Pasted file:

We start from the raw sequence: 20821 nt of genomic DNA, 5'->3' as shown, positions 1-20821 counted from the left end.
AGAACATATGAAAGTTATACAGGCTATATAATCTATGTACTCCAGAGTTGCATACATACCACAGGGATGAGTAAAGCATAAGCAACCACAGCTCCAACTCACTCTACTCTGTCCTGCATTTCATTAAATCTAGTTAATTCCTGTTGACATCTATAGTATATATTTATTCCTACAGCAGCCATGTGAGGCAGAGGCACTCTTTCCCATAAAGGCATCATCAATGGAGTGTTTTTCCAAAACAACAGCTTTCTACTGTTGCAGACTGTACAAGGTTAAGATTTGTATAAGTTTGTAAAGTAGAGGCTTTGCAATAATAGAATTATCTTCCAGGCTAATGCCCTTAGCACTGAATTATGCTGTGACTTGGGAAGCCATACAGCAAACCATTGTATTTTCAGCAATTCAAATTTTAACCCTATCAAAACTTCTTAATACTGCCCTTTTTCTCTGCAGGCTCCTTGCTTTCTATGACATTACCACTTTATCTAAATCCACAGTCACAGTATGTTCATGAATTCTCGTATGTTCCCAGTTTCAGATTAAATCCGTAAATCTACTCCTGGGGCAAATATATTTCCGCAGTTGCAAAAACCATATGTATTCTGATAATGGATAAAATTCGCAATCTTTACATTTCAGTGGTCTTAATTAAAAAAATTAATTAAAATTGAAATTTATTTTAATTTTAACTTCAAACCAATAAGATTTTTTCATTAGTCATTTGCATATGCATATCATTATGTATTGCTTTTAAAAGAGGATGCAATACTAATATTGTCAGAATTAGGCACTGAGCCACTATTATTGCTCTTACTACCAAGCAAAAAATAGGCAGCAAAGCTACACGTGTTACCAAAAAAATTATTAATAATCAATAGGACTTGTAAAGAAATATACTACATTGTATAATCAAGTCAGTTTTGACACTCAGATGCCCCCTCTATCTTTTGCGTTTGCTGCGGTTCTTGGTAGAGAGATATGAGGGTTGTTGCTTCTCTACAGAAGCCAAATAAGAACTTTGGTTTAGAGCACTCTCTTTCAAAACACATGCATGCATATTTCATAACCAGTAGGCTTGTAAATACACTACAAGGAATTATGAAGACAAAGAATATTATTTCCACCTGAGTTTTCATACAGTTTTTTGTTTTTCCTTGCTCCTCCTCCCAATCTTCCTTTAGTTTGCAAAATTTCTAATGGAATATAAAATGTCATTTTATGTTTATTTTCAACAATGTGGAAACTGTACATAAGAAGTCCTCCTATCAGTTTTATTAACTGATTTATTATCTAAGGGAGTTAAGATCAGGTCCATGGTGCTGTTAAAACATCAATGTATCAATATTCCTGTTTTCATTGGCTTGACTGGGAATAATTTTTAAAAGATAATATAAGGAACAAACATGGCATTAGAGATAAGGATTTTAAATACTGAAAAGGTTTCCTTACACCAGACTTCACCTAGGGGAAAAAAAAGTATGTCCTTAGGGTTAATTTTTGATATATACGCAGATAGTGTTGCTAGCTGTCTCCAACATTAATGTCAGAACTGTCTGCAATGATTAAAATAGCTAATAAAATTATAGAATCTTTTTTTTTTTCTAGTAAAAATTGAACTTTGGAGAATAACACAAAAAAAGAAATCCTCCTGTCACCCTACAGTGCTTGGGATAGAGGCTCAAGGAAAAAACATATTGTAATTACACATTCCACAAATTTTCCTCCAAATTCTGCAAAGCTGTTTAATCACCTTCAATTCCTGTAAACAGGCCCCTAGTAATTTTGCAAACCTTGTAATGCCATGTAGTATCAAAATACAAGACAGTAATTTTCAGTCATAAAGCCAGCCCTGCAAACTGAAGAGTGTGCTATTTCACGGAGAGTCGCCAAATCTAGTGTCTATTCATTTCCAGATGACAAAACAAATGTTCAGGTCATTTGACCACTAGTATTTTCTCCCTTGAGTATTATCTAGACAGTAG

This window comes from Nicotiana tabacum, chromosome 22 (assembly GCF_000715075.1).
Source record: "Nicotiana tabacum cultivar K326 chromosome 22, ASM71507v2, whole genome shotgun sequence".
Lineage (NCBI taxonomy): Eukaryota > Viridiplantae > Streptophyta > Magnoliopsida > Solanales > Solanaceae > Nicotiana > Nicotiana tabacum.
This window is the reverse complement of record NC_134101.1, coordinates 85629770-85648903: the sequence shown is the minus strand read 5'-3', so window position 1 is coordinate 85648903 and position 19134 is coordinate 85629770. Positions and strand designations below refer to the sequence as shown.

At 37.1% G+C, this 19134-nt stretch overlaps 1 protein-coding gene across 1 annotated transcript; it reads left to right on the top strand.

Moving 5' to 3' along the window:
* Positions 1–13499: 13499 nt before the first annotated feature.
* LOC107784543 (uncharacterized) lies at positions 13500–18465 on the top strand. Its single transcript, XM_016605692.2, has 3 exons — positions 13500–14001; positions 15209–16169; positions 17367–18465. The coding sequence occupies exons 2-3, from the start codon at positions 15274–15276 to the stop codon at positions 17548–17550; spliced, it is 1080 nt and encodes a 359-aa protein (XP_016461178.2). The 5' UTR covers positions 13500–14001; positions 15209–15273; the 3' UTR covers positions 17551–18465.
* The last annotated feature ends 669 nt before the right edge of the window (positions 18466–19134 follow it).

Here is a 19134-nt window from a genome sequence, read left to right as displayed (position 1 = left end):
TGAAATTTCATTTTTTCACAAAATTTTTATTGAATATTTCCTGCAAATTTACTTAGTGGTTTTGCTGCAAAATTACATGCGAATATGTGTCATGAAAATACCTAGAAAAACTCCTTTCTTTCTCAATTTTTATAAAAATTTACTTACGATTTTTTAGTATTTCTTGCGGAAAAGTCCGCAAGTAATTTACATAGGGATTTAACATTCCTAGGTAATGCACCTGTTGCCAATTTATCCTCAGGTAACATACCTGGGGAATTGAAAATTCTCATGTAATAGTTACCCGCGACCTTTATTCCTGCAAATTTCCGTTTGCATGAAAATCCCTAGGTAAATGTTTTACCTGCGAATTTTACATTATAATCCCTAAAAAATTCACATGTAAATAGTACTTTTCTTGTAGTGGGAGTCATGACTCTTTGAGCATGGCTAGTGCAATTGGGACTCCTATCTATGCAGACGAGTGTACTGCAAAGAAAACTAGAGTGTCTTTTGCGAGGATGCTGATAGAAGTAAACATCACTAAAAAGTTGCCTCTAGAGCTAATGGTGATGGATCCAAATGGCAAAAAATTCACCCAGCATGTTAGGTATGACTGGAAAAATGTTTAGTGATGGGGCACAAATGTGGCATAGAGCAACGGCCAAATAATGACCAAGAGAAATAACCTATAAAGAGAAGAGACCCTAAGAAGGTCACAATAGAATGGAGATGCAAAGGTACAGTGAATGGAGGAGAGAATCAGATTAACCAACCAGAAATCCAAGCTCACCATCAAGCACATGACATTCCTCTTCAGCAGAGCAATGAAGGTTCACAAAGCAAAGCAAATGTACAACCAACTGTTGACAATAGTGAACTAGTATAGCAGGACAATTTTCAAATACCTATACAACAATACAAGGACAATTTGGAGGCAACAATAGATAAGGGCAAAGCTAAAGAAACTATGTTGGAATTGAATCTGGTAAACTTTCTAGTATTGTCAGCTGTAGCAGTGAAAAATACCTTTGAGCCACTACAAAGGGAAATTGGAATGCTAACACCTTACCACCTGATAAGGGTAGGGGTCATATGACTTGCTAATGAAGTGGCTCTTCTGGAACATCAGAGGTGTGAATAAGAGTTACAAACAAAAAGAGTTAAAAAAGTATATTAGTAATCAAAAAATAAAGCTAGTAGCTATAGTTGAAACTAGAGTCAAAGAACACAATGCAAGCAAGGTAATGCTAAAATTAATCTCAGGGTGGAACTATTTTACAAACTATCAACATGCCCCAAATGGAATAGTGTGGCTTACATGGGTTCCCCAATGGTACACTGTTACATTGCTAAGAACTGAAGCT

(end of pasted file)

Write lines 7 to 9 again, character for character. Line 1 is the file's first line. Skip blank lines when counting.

At 37.1% G+C, this 19134-nt stretch overlaps 1 protein-coding gene across 1 annotated transcript; it reads left to right on the top strand.

Moving 5' to 3' along the window:
* Positions 1–13499: 13499 nt before the first annotated feature.